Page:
As of this writing, life threatening flash flooding was ongoing throughout the Carolinas. Radar estimates show over a half foot of rain has fallen so far and those amounts could double those areas through Saturday night.
Matthew will continue to weaken because of previous land interaction and now cooler ocean water temperatures. There is still plenty of moisture associated with the storm.
The big weather picture shows a cold front moving east through New York State. That front will trigger showers throughout western New England through Sunday morning. As the cold front continues to move toward the coast, it will begin to tap into some of Matthew’s moisture.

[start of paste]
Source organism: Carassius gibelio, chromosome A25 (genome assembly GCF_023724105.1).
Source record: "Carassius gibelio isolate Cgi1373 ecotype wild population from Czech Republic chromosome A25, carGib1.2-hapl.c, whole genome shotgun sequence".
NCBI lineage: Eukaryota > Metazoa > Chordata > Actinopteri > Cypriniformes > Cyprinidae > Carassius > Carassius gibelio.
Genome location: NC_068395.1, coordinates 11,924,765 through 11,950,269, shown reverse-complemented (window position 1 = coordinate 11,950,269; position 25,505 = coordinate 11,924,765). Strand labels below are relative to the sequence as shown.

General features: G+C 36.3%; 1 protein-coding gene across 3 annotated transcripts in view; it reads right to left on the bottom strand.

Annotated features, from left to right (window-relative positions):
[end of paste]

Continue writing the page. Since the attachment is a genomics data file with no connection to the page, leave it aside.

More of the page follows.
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Look for widespread showers Saturday night and Sunday and more of a soaking rain for the Cape and Islands. The gradient between very little and a lot of rain will be tight. Rain will be measured in tenths of an inch outside of the tropical downpours — while areas that see the steadier rain could see inches of rain.
It all has to do with timing. The slower the cold front moves, the heavier and longer the rain will last. If the cold front moves through quickly, the humid, tropical air will offshore and won’t be a player in our forecast.
Gusty winds will also develop (not from Matthew, but because of a tight pressure gradient) late Sunday and into Monday. Wind gusts may reach 40 MPH at the coast and Gale Watches have been issued for the adjacent waters.